A real estate agent must work for an employing broker and cannot work independently. An agent or sales associate is licensed by the State of California. However, to legally work within the state as an agent, they must be affiliated with a broker. In most basic form, an agent works under a broker as a member of their staff. The broker is responsible for the actions of their agent. Commissions are negotiated with brokers. A percentage of that commission is usually paid directly to the agent for their efforts. Regardless of the title, the agent must act in the best interest of the client. Although dual-agency is permitted in California, a duty is owed to the Seller of real property to act in their best interest. In other words, short of a contractual relationship with the Buyer, the agent is working for the Buyer.

The Real Estate Broker:
A Broker is a step above a real estate agent in that a broker generally has more education, experience, and responsibility. Although a broker can work by themselves, an agent must work under the license of a broker. A broker handles real estate transactions between parties in a manner that not only brings everyone together but also consummates the transaction. Brokers are responsible for their real estate agents’ actions.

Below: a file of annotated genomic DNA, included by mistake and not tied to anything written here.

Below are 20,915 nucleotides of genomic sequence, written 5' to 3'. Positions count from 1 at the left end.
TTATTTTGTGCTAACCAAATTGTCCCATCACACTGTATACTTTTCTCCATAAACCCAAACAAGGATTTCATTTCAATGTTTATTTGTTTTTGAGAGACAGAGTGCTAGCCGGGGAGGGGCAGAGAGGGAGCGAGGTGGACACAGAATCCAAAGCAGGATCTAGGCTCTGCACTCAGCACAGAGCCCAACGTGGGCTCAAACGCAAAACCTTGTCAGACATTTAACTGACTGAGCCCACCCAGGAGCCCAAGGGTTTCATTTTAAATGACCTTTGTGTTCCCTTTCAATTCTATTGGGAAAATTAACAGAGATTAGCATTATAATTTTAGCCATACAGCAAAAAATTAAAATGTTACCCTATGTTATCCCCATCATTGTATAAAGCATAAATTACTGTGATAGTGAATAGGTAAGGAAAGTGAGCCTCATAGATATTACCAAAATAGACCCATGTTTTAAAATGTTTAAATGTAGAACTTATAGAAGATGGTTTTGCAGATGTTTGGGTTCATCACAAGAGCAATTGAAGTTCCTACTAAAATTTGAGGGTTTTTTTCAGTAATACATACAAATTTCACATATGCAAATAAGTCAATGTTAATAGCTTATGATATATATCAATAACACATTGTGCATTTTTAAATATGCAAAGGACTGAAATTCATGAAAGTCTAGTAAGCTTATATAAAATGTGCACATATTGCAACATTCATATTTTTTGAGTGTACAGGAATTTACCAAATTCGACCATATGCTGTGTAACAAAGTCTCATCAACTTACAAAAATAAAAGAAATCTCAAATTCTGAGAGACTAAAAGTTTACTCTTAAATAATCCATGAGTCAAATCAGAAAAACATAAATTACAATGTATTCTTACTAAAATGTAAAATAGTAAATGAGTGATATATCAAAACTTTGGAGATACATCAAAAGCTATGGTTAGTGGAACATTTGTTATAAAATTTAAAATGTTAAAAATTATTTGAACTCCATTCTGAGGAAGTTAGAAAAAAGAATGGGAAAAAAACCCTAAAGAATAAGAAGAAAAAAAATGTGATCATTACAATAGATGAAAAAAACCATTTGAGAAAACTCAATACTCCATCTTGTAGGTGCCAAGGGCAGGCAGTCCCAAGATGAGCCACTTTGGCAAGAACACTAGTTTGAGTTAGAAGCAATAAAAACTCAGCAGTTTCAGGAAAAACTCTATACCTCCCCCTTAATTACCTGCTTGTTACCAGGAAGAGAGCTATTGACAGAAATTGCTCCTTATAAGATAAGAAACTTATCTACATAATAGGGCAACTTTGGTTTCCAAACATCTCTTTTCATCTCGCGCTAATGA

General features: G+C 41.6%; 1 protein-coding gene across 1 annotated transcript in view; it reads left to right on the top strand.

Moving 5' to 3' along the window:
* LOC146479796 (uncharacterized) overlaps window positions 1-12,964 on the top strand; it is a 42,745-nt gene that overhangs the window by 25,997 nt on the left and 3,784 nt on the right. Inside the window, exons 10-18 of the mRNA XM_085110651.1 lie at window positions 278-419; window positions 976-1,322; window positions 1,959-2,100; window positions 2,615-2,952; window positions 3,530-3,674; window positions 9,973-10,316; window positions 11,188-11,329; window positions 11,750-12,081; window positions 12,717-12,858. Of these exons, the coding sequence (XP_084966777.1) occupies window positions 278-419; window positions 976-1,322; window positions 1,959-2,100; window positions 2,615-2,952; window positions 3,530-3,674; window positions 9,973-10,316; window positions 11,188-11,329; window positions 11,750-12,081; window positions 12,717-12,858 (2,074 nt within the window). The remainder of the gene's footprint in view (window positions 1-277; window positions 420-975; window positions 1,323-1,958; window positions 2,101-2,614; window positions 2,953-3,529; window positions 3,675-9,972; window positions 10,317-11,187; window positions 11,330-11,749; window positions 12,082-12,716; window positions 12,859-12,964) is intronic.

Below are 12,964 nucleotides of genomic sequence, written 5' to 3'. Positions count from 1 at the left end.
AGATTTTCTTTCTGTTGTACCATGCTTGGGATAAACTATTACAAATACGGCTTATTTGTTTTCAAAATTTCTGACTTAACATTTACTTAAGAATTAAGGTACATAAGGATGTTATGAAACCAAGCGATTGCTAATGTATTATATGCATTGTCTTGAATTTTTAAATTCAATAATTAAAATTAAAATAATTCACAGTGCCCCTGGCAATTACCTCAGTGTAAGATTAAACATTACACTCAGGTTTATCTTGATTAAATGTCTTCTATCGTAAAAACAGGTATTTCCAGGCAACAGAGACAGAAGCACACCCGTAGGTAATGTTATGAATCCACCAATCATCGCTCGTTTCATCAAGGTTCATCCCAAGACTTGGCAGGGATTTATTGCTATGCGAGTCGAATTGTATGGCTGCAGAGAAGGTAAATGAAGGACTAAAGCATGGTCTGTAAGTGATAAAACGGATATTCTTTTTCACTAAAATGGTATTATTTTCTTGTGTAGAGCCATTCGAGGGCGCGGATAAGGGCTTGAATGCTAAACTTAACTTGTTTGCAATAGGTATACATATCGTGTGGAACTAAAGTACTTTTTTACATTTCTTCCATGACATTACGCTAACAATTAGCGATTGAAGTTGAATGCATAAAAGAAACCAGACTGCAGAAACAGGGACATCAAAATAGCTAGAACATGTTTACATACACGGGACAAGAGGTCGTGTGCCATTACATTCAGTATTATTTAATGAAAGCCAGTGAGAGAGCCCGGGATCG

What is a Realtor:
According to the National Association of Realtors, a Realtor is a licensed real estate salesperson who belongs to the National Association of Realtors. A Realtor can be a real estate agent, a broker-associate, a managing broker, or a broker. It is a title that means the individual belongs to the National Association of Realtors, subscribes to its extensive Code of Ethics, and pays annual dues.

Disclaimer: Every situation is different and particular facts may vary thereby changing or altering a possible course of action or conclusion. The information contained herein is intended to be general in nature as laws vary between federal, state, counties, and municipalities and therefore may not apply to any given matter. This information is not intended to be legal advice or relied upon as a legal opinion, course of action, accounting, tax, or other professional services. You should consult the proper legal or professional advisor knowledgeable in the area that pertains to your particular situation.